Stabilizing Polyaromatic Compounds using Targeted Polymeric Chemistries
Dispersion chemistry and the mechanisms of stability are well described in aqueous environments, yet many of those mechanisms have limited applicability in non-aqueous systems. Destabilization is often undesirable leading to phase separation and surface fouling. Polyaromatic molecules in non-aqueous solvents are particularly problematic due to their many mechanisms of self-interaction including π-π stacking, hydrophobic forces and metal ion coordination complexes.
These molecules have a tendency to grow in size from the monomer unit forming nanoaggregates and clusters, eventually phase separating from the solvent. Polymeric dispersants are added to the solvent to stabilize the polyaromatic molecules by steric forces, however these dispersants only inhibit aggregation but critically cannot stop aggregation.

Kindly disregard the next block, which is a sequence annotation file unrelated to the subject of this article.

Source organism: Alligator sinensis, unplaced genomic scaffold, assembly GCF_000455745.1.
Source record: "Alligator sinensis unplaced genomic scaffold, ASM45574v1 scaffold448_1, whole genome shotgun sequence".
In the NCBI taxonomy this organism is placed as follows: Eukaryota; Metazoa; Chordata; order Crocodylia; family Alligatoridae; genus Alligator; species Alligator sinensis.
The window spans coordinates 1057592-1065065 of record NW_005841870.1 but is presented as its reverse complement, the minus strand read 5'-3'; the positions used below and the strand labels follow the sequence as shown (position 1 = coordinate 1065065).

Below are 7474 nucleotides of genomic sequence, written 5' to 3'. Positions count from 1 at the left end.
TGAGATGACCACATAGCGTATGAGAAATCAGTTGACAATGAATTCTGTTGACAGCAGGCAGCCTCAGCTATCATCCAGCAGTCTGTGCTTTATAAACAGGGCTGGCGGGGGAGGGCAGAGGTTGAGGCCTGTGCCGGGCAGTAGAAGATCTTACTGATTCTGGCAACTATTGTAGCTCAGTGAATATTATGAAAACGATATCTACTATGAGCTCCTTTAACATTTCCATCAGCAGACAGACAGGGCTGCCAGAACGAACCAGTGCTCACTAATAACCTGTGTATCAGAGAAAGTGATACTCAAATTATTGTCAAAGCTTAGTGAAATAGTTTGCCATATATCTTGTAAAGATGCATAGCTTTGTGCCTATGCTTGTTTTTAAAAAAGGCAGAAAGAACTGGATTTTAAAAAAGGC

The study will elucidate the dominant mechanism for aggregation such that polymers of desired functionality can be synthesized to specifically interact with the polyaromatic molecules and occupy principal aggregation sites. The ambition of the project is to design dispersants that prevent aggregation and perform in challenging environments (high temperature, poor solvency). The project will require skills in polymer chemistry and will develop new skills in the areas of structural characterization, colloid science and measurement techniques.